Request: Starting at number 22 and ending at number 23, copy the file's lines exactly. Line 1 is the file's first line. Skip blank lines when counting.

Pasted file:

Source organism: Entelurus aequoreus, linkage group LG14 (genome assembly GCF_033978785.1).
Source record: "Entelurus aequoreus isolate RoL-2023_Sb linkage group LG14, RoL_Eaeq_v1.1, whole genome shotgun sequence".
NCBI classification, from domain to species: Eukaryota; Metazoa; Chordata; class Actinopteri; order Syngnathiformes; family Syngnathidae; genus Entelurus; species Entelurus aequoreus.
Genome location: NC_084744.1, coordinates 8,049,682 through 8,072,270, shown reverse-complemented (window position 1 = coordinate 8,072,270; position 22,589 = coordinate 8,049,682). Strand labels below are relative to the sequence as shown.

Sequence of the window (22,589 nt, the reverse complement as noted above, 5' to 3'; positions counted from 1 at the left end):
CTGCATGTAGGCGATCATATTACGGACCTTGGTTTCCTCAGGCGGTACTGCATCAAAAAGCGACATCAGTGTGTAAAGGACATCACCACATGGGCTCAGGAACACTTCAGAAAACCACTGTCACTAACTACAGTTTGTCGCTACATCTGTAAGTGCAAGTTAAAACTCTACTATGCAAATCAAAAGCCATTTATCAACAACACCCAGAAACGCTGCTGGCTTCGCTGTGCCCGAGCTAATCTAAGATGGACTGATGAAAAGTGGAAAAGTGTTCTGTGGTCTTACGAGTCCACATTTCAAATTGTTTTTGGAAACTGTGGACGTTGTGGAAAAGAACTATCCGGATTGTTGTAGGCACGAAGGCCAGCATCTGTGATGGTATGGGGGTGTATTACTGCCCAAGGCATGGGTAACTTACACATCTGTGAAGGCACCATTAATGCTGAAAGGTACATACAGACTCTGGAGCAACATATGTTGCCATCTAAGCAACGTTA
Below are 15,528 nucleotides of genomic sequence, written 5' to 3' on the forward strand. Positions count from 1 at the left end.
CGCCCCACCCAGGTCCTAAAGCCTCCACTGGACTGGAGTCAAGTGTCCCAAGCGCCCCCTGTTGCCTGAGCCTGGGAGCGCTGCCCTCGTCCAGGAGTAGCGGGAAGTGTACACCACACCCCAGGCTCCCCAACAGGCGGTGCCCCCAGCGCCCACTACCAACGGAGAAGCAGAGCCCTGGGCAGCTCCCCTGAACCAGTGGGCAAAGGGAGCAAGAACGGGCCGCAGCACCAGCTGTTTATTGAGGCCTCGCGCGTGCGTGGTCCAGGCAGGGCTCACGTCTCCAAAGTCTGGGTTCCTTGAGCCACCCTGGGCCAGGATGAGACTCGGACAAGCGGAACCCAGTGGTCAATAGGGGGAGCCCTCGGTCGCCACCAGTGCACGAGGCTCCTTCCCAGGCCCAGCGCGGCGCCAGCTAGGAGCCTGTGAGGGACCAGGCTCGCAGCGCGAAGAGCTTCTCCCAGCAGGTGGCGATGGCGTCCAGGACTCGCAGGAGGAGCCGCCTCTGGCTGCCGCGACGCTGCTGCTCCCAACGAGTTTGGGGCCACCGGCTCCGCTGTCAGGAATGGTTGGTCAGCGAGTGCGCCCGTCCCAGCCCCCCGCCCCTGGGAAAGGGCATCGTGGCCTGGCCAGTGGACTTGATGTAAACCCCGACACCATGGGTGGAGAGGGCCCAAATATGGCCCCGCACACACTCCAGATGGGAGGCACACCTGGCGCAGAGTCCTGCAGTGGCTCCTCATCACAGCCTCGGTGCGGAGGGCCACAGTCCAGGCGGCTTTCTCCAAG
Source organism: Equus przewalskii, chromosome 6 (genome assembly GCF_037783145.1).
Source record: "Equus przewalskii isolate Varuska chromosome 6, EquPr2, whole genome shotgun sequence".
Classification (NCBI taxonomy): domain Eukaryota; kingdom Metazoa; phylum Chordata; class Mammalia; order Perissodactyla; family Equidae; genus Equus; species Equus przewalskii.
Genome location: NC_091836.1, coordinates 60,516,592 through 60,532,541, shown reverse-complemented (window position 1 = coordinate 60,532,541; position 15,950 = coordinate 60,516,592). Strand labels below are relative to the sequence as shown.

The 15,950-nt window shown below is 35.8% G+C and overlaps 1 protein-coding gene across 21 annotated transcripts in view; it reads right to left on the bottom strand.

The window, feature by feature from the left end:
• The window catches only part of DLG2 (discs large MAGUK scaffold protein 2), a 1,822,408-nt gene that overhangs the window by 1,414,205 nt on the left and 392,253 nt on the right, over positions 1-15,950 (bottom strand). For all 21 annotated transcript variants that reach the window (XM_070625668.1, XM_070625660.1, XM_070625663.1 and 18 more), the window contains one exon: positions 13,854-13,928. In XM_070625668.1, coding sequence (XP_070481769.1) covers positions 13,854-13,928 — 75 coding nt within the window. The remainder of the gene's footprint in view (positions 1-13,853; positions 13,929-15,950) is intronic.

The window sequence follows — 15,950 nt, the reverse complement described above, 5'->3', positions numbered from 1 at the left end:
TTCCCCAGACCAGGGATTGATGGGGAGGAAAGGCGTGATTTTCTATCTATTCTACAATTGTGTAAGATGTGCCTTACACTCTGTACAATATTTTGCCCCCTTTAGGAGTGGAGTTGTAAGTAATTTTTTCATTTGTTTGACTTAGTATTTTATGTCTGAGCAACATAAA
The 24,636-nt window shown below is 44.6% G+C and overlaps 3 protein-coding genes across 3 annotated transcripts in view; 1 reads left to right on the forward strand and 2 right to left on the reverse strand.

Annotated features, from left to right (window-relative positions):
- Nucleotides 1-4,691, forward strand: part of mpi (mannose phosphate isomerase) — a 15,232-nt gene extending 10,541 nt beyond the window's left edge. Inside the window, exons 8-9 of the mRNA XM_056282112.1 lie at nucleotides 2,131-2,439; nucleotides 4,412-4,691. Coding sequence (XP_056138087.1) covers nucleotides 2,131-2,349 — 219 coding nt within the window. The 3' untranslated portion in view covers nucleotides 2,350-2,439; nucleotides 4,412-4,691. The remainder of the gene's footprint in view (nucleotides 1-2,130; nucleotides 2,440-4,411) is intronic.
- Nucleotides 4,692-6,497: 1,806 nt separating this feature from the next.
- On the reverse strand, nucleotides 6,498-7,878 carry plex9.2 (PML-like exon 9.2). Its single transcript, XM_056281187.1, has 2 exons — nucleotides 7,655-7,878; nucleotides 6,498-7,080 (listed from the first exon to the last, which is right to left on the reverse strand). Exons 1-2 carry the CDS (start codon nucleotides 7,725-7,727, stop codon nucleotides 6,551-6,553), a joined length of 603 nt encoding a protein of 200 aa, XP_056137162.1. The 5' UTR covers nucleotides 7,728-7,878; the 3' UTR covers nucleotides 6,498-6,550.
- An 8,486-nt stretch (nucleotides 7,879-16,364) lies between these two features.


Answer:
- On the reverse strand, nucleotides 6,498-7,878 carry plex9.2 (PML-like exon 9.2). Its single transcript, XM_056281187.1, has 2 exons — nucleotides 7,655-7,878; nucleotides 6,498-7,080 (listed from the first exon to the last, which is right to left on the reverse strand). Exons 1-2 carry the CDS (start codon nucleotides 7,725-7,727, stop codon nucleotides 6,551-6,553), a joined length of 603 nt encoding a protein of 200 aa, XP_056137162.1. The 5' UTR covers nucleotides 7,728-7,878; the 3' UTR covers nucleotides 6,498-6,550.
- An 8,486-nt stretch (nucleotides 7,879-16,364) lies between these two features.